1.   Normand’s Accrual Account


In October 2000, Normand e-mailed the managers on his staff instructions about the confidentiality and use of a new accrual account to be maintained in General Accounting:


I don’t want anyone using this account for any reasons other than myself, [Angela Walter], Scott [Morales] and Carolyn [Anderson]. Therefore, if I want something moved in or out of it, I’ll have one of you do it. We definitely don’t want to give this account out to various people.


The existence of this account was known within General Accounting and by a few employees in Property Accounting. When Property Accounting identified an excess accrual in December 2001, Normand told them in writing that “[t]hat reserve is no longer needed. Please…reclass the remaining balance to my Corp reserve…Mark [Abide], you better not touch this ‘secret’ reserve of mine.” Abide responded by e-mail, “Troy [Normand]…I confirmed…the balance is yours…spend it wisely.”


Normand e-mailed his staff when additional amounts were available for his account, and he had direct reports and others, including Abide’s staff in Property Accounting, “scrubbing” the balance sheet looking for any excess accruals. For example, in October 2000, Normand told



Property Accounting to work “on cleaning up an account [called] ‘Received Not Invoiced.’” When Property Accounting identified a $50 million “excess” accrual in this account Normand advised one of his subordinates that “[w]e should see approx[imately] $50m hit my account.”


The amounts in the Normand accrual account were used for a variety of purposes. One purpose was to offset expenses for which the accruals or other amounts had not been set aside originally. In the first quarter of 2001, for example, there was a receivable of $7.1 million on WorldCom’s books from a debt that Southern Cross owed WorldCom in a joint venture to develop an undersea cable. When WorldCom determined it was unlikely to collect the receivable, Normand told one of his managers to write it off and decrease the Normand accrual account by $7.1 million. WorldCom should have increased bad debt expense instead of dipping into this general accrual account; by writing off the receivable in this manner, WorldCom overstated its pre-tax income for that period by this $7.1 million. After the close of the same quarter, the account set up by Normand was also used to reduce depreciation expense. On April 13, 2001, Normand told the same manager to “post the entry to reduce [depreciation] expense against my reserve for $20m[illion],” which she did. This entry again enabled WorldCom to overstate its pre-tax income for that quarter.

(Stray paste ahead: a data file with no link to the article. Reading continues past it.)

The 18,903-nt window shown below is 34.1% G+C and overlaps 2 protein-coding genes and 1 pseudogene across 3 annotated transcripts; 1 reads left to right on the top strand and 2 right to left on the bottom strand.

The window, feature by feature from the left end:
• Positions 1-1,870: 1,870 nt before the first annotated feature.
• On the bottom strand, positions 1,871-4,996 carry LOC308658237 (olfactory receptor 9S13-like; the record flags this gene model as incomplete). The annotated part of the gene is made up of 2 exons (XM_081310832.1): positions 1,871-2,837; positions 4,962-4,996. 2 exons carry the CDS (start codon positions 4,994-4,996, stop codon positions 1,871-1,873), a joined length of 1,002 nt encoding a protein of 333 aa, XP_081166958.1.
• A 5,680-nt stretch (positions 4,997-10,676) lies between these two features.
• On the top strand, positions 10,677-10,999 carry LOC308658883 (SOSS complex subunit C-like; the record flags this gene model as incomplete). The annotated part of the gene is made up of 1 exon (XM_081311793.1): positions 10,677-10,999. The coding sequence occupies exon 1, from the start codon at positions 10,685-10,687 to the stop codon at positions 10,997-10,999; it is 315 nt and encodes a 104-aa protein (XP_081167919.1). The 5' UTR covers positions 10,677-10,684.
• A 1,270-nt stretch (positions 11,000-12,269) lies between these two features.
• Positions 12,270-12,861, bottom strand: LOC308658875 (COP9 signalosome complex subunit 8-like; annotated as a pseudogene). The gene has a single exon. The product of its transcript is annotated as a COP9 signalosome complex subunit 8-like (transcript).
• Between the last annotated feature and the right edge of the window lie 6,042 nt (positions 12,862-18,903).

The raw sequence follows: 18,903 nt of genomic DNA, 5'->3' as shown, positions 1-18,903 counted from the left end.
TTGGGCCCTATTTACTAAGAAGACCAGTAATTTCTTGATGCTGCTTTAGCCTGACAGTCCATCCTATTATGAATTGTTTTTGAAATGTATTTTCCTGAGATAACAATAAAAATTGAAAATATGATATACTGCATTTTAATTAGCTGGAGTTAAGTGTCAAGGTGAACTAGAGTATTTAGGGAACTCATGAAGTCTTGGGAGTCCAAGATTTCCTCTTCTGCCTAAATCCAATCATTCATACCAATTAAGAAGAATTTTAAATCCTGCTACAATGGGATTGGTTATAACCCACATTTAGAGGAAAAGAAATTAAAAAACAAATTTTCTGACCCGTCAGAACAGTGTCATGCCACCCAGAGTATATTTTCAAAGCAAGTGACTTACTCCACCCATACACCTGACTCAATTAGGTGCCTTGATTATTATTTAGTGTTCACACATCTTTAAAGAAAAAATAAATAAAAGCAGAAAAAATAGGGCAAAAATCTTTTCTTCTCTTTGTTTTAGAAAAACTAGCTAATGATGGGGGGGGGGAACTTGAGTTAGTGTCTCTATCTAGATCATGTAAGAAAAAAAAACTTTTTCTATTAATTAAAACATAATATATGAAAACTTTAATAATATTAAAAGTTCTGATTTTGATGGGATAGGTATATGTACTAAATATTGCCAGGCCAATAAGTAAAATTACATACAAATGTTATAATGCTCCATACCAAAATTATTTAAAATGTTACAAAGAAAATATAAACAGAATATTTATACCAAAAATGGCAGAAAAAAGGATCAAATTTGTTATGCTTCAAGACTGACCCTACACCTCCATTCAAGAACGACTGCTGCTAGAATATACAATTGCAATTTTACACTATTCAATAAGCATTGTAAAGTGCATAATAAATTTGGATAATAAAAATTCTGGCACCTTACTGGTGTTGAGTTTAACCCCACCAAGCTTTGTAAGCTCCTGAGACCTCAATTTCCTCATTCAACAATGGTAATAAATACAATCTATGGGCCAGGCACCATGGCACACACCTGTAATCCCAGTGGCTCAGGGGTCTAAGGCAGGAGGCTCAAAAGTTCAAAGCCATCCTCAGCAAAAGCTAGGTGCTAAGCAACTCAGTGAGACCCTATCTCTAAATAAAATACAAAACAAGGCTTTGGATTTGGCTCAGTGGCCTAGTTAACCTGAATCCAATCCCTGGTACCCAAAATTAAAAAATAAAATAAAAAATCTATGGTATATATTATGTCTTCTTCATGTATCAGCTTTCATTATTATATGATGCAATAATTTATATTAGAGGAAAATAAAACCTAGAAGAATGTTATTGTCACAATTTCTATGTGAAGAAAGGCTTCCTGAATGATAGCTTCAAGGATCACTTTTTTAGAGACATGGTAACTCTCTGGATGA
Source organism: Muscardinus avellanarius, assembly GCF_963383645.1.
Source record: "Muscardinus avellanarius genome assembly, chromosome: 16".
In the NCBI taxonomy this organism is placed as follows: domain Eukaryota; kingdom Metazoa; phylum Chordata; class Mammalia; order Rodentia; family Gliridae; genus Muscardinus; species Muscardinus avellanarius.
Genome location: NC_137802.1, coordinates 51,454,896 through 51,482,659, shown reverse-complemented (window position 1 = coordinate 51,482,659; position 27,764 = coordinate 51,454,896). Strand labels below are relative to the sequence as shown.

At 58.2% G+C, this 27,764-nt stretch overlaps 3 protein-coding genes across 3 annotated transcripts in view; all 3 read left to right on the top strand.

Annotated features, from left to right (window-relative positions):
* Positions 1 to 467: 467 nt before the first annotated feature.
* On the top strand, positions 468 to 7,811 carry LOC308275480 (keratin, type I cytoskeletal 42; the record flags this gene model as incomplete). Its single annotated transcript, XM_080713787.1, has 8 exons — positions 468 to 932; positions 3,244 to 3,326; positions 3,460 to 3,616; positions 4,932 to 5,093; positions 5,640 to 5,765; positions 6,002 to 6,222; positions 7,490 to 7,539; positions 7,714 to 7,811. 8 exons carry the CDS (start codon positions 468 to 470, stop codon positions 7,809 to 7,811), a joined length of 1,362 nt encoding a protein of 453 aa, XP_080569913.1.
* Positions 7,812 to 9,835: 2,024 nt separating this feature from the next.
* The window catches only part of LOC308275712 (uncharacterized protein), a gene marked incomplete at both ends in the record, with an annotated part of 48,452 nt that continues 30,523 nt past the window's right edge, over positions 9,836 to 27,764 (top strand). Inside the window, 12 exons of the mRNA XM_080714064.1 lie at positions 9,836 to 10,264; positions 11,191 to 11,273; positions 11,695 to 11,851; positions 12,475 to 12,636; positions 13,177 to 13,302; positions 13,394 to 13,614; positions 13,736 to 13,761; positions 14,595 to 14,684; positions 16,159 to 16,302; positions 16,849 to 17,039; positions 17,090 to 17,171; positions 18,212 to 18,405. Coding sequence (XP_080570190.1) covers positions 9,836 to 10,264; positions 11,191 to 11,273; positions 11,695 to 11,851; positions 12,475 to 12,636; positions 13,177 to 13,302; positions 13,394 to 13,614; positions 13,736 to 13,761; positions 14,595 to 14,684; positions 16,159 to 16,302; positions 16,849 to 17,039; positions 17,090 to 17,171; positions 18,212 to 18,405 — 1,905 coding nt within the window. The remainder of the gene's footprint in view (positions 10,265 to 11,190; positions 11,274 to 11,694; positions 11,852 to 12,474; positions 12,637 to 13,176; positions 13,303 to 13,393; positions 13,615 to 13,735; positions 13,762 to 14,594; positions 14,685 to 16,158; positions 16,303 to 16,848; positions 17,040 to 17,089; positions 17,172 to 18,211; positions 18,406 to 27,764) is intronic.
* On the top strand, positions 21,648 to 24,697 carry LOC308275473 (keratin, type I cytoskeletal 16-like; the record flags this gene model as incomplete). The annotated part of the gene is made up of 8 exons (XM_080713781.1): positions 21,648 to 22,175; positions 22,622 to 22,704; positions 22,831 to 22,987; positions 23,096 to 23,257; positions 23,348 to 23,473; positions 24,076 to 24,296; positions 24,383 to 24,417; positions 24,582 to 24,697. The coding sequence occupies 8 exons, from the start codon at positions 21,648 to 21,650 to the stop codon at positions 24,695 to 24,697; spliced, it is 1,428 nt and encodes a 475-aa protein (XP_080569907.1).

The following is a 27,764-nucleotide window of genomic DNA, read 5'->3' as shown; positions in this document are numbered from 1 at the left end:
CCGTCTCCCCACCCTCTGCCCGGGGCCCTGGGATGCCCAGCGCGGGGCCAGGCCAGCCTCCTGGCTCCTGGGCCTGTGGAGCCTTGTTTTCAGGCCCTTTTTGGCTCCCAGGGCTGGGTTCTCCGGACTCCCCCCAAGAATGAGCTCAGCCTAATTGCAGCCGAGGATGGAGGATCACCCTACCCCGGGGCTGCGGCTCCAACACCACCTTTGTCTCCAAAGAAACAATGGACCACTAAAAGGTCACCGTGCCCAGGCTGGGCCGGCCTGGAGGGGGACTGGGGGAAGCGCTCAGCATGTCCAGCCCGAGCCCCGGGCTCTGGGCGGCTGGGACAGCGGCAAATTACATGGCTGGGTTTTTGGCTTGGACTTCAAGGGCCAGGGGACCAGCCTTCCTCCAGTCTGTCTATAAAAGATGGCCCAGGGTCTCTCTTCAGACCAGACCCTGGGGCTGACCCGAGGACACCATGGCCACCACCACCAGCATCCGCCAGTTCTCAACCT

In November 2000, WorldCom settled patent litigation with AT&T and expected a cash payment of $84.5 million that should have increased the Company’s miscellaneous income in the fourth quarter. Instead, Normand asked his managers to make sure that the $84.5 million was added to the general accrual account that he established: “We should have received $84.5 from this month ([I] presume by wire). It was related to litigation concerning AT&T patent [litigation]. Please make sure this gets added to my reserve.” At the end of the same period, $30 million of the $84.5 million from this accrual was used to offset a payment to a third-party in the



settlement, and the remaining $54.5 million was released to reduce SG&A expenses. Reducing SG&A, as opposed to increasing miscellaneous income, improperly improved WorldCom’s EBITDA for that quarter. Normand had used miscellaneous income to build up his accrual account the previous month as well. In October 2000, Normand told his staff to “reclass the Sprint Merger fee reimbursement of $18,409,970 out of Misc[ellaneous] income and into my reserve account.”


Accruals in this account were also released to prop up the Company’s reported pre-tax income. In October 2001, for example, a business unit identified obsolete assets that would have to be written off because the related customer had declared bankruptcy. Normand informed the employee by e-mail that he could “pass a reserve to you so it doesn’t hit the P&L [i.e. the Company’s income statement].” A portion of the accrual was subsequently released to cover the asset write off.


At the end of every quarter, between March 2001 and March 2002, this general accrual account had a negative account balance of over $20 million. Under GAAP, an accrual account generally should not have a negative (or debit) balance. The following graph shows the levels in Normand’s account between its inception at the end of third quarter of 2000 through the first quarter of 2002:





In total, between October 2000 and March 2002, hundreds of millions of dollars in amounts from balance sheet accounts (including excess accruals) were transferred into and out of Normand’s accrual account. During this period, over $705 million moved into his account from other corporate accruals; asset and liability accounts; the cash payment to WorldCom arising out of litigation with AT&T; accruals available following the increase of various expenses; and reversals from previous quarters’ entries to balance intercompany accounts. Over $342 million was transferred out of the account to improve the income statement (by reducing various expenses or increasing other income), and another $395 million was reclassified to other accrual accounts on the balance sheet. Because of our limited access to Normand and our inability to speak with his superiors, we do not know the extent to which Normand’s superiors directed or had knowledge of the activity in this account.